Stanford University professor Jeremy Bailenson and former kicker Derek Belch have developed STRIVR Labs, Inc. They are working on utilizing video captured in practice to simulate the work done on the field. The process involves “stitching” together video taken from different angles in order to put a player in a real video of a play. Former Stanford quarterback and VP at STRIVR Labs, Inc. Trent Edwards demonstrated the technology at Stanford’s Graduate School of Business Sports Innovation Conference. He became so immersed in what he was seeing in his headset that he almost walked off the stage. Edwards pointed out the reaction of the coaching community to STRIVR has been very positive. The Denver Broncos and Dallas Cowboys are soon to be clients and several SEC schools are in talks with the company.
Stanford Head Coach David Shaw really believes in the project. He spoke with Fox Sports’ Bruce Feldman on “The Audible.” In regard to how it’s the next best way to a quarterback learning on the field, Shaw said, “It’s not on paper. It’s not watching on TV. He’s learning from in the pocket. We are all visual creatures, and he can learn something visually without doing it physically; your body can react quicker because ‘I’ve seen this before.’”
Shaw sees how it’s beneficial for players who are not starters, like a third team quarterback. “Multiple times in the NFL, at least four times, we have that – guys not getting any reps. He’s not getting any practice time. If that guy can spend 10-15 minutes a week and he’s thrown into active duty…he’s mentally and emotionally and visually been there…Your body doesn’t know the difference…If I can get the quarterback’s mind to feel like ‘I’ve been here before,’ he can make quicker decisions. He can anticipate what’s going to happen which greatly increases his chances for success.”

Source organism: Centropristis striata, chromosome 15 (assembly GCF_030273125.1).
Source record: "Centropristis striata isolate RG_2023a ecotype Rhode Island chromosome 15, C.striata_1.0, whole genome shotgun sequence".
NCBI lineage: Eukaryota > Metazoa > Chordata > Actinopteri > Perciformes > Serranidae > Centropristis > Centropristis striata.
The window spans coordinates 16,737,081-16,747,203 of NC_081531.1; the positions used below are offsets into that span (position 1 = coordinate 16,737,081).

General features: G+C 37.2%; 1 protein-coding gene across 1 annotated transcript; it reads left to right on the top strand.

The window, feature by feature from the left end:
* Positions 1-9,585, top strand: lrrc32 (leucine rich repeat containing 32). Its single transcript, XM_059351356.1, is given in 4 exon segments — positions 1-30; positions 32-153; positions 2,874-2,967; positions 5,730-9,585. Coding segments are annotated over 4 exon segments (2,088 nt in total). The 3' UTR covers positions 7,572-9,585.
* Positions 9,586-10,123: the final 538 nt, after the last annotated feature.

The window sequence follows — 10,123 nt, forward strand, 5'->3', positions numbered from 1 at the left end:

Belch has seen Shaw’s enthusiasm as well as understanding. Belch points out that part of virtual reality is that it develops empathy. “One of the coolest things we’ve seen is at Stanford,” said Belch. Coach Shaw actually puts the headset on and watches it. He says, ‘Ok. Now I see why he didn’t throw it here,’ or conversely, ‘Why didn’t he throw it here based on what I am seeing?’” The coach now easily understands why a player made the decisions he did because he can see it from the player’s vantage point. This type of understanding better allows the coach to reach the heart and mind of his player.